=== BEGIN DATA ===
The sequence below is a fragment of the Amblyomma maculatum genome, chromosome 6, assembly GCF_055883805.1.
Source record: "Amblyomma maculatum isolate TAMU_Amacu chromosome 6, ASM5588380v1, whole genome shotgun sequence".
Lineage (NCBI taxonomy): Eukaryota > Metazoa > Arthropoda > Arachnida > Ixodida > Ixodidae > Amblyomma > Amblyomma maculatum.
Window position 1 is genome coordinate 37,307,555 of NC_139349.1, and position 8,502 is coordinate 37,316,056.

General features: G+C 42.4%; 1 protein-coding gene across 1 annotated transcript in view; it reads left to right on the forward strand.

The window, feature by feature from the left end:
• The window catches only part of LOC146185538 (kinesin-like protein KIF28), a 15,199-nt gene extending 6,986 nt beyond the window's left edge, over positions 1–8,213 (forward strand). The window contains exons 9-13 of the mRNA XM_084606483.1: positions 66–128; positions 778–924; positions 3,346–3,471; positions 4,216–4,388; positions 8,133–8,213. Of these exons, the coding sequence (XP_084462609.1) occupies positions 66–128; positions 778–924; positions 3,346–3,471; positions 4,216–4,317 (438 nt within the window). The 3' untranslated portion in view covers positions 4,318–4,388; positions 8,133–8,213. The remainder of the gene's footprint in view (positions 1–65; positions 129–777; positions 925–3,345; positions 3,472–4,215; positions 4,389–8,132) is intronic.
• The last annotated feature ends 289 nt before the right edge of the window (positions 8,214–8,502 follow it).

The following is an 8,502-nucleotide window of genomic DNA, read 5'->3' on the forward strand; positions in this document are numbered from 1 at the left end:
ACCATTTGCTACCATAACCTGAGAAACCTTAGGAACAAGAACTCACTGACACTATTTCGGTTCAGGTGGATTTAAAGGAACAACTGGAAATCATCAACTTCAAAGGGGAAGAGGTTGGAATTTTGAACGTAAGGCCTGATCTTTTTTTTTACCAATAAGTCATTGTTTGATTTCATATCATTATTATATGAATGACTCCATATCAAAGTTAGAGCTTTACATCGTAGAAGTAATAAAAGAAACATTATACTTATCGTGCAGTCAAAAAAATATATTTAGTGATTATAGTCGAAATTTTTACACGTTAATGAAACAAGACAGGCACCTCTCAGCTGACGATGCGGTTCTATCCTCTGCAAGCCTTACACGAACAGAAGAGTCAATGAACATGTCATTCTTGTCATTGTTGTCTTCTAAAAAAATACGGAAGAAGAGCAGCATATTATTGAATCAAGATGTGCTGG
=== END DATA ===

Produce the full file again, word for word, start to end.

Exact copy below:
The sequence below is a fragment of the Amblyomma maculatum genome, chromosome 6, assembly GCF_055883805.1.
Source record: "Amblyomma maculatum isolate TAMU_Amacu chromosome 6, ASM5588380v1, whole genome shotgun sequence".
Lineage (NCBI taxonomy): Eukaryota > Metazoa > Arthropoda > Arachnida > Ixodida > Ixodidae > Amblyomma > Amblyomma maculatum.
Window position 1 is genome coordinate 37,307,555 of NC_139349.1, and position 8,502 is coordinate 37,316,056.

General features: G+C 42.4%; 1 protein-coding gene across 1 annotated transcript in view; it reads left to right on the forward strand.

The window, feature by feature from the left end:
• The window catches only part of LOC146185538 (kinesin-like protein KIF28), a 15,199-nt gene extending 6,986 nt beyond the window's left edge, over positions 1–8,213 (forward strand). The window contains exons 9-13 of the mRNA XM_084606483.1: positions 66–128; positions 778–924; positions 3,346–3,471; positions 4,216–4,388; positions 8,133–8,213. Of these exons, the coding sequence (XP_084462609.1) occupies positions 66–128; positions 778–924; positions 3,346–3,471; positions 4,216–4,317 (438 nt within the window). The 3' untranslated portion in view covers positions 4,318–4,388; positions 8,133–8,213. The remainder of the gene's footprint in view (positions 1–65; positions 129–777; positions 925–3,345; positions 3,472–4,215; positions 4,389–8,132) is intronic.
• The last annotated feature ends 289 nt before the right edge of the window (positions 8,214–8,502 follow it).

The following is an 8,502-nucleotide window of genomic DNA, read 5'->3' on the forward strand; positions in this document are numbered from 1 at the left end:
ACCATTTGCTACCATAACCTGAGAAACCTTAGGAACAAGAACTCACTGACACTATTTCGGTTCAGGTGGATTTAAAGGAACAACTGGAAATCATCAACTTCAAAGGGGAAGAGGTTGGAATTTTGAACGTAAGGCCTGATCTTTTTTTTTACCAATAAGTCATTGTTTGATTTCATATCATTATTATATGAATGACTCCATATCAAAGTTAGAGCTTTACATCGTAGAAGTAATAAAAGAAACATTATACTTATCGTGCAGTCAAAAAAATATATTTAGTGATTATAGTCGAAATTTTTACACGTTAATGAAACAAGACAGGCACCTCTCAGCTGACGATGCGGTTCTATCCTCTGCAAGCCTTACACGAACAGAAGAGTCAATGAACATGTCATTCTTGTCATTGTTGTCTTCTAAAAAAATACGGAAGAAGAGCAGCATATTATTGAATCAAGATGTGCTGG